Those were the main highlights of my trip! I hope you enjoyed hearing about it and seeing some photos. Let me know in the comments if you’ve ever traveled to Costa Rica, and which places are on your travel bucket list. Also, enjoy my travel diary video below!

 

Blogger Interview: Julie Cao

Blogger Interview: Julie Cao

I had the pleasure of interviewing another travel blogger, who has a unique perspective on travel as an expat in Canada, a freelance travel writer and full-time travel blogger. Check out her travel blog and get to know her in my interview below.

When and why did you decide to become a travel blogger?

I initially set up my blog five years ago to provide a journal for myself of living in Hawaii, and to show readers the reality of living in paradise. I wrote a post on the things I learned after living in Hawaii, and readers and my friends in Hawaii told me they loved my post and could totally relate to what I wrote about.  This inspired me to share more of my island life.

In the About Me section of your blog, you say: For me, living abroad is the best way to get to know a country. What do you think you learn from living abroad that a tourist cant learn during shorter travel?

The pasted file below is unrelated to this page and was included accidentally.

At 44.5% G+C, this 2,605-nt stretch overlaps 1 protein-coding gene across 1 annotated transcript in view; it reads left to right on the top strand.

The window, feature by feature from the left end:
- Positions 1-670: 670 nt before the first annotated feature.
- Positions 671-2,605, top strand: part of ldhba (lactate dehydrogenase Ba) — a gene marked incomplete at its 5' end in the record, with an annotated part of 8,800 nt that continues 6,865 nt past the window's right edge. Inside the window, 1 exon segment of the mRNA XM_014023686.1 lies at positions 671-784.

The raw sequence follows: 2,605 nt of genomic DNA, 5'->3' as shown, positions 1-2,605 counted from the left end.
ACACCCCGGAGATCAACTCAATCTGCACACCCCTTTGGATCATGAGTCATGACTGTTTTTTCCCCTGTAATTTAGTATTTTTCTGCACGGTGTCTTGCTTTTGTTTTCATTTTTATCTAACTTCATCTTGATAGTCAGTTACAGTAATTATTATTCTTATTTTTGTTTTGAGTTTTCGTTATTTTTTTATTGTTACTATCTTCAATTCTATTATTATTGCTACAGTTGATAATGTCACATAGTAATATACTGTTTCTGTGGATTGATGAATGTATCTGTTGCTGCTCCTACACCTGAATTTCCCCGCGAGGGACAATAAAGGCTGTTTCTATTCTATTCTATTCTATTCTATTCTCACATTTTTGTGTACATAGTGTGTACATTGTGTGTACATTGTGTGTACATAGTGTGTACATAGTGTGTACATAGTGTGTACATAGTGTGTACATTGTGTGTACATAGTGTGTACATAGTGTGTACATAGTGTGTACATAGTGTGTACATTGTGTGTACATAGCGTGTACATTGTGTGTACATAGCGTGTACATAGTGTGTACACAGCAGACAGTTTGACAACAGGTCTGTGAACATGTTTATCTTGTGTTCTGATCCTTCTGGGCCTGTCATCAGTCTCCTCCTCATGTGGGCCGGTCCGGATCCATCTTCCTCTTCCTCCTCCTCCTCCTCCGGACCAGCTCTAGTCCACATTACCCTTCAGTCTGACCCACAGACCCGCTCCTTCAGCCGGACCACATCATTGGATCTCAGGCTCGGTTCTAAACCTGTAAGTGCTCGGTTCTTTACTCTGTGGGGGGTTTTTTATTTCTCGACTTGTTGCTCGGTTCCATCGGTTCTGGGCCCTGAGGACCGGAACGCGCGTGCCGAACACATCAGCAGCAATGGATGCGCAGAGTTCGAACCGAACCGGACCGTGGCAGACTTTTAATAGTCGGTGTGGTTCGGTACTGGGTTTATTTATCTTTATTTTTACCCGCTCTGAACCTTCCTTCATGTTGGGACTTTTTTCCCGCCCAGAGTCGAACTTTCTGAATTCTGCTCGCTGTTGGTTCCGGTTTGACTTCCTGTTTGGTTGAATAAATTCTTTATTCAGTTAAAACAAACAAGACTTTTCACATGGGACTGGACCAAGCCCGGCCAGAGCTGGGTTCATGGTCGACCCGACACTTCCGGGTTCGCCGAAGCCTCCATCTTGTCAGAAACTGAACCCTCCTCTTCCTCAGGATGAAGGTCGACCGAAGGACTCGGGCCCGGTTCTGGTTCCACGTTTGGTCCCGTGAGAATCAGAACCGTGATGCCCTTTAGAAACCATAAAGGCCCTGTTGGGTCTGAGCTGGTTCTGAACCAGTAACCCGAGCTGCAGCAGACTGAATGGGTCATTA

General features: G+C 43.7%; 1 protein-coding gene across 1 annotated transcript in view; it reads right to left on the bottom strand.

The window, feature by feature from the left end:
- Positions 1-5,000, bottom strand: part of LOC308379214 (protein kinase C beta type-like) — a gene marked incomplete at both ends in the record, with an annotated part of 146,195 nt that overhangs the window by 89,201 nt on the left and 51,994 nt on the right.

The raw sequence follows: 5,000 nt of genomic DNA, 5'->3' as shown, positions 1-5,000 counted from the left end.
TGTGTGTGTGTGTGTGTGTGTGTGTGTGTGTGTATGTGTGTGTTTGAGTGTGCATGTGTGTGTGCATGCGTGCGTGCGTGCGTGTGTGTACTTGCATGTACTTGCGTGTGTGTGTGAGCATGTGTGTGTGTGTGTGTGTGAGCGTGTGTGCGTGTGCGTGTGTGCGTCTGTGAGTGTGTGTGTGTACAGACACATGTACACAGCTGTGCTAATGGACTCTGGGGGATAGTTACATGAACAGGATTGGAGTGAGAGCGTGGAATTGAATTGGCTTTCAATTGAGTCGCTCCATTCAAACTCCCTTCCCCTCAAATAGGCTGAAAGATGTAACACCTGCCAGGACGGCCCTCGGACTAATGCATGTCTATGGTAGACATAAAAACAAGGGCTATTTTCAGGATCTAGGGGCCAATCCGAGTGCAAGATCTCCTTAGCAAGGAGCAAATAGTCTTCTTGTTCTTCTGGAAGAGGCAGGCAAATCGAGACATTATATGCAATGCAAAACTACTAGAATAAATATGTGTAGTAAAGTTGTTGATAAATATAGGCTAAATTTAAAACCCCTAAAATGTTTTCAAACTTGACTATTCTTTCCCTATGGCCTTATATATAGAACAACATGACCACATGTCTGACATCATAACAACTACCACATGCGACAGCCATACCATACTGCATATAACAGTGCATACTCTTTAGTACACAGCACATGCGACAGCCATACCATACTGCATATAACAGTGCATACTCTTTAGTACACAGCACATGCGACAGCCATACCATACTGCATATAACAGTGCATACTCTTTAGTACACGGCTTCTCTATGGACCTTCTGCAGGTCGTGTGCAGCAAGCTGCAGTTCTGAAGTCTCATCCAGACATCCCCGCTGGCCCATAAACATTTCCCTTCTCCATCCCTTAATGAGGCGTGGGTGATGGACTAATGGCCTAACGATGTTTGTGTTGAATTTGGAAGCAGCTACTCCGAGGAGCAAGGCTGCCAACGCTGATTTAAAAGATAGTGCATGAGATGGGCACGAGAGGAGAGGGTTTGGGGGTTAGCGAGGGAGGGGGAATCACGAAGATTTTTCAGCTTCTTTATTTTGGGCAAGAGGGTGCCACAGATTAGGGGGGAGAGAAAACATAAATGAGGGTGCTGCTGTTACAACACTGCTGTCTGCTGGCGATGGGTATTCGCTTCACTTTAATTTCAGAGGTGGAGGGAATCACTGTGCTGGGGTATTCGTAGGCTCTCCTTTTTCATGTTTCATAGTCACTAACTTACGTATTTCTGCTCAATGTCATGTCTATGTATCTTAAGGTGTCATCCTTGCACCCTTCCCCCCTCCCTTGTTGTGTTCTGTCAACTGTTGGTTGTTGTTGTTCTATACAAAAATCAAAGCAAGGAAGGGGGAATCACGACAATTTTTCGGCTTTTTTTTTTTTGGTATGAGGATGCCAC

Living abroad has given me an extended period of time to explore my host city and country, and get to know some aspects of a place other travelers are not aware of. For example, after living in Hawaii for a few years, I realized it was not all paradise. It also has many negative sides – too expensive to live, very limited job opportunities, island fever, and has the second worst traffic in the USA (behind Los Angeles). One cannot notice these parts by just going there on vacation. 

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Youre a full-time travel blogger and freelance travel writer. How did you transition your passion for writing into your full-time job?

I did not think much, I just decided to do it full-time because it would be the best to combine my profession with my passion for travel and sharing stories. When I just started out, I had no experience in travel writing. I joined the MatadorU travel writing program to hone my writing skills and get myself exposed to the travel journalism industry. There are support groups, valuable resources and work opportunities in the program that helped me transition as well.

What are you most proud of that you have accomplished so far with your blog?

One of my favorite parts of blogging is being a part of the supportive travel blogging community. I have met many bloggers and we have been very supportive of each other. You know the feeling when you get to know someone and totally understand what you are doing?

What are you still hoping to accomplish?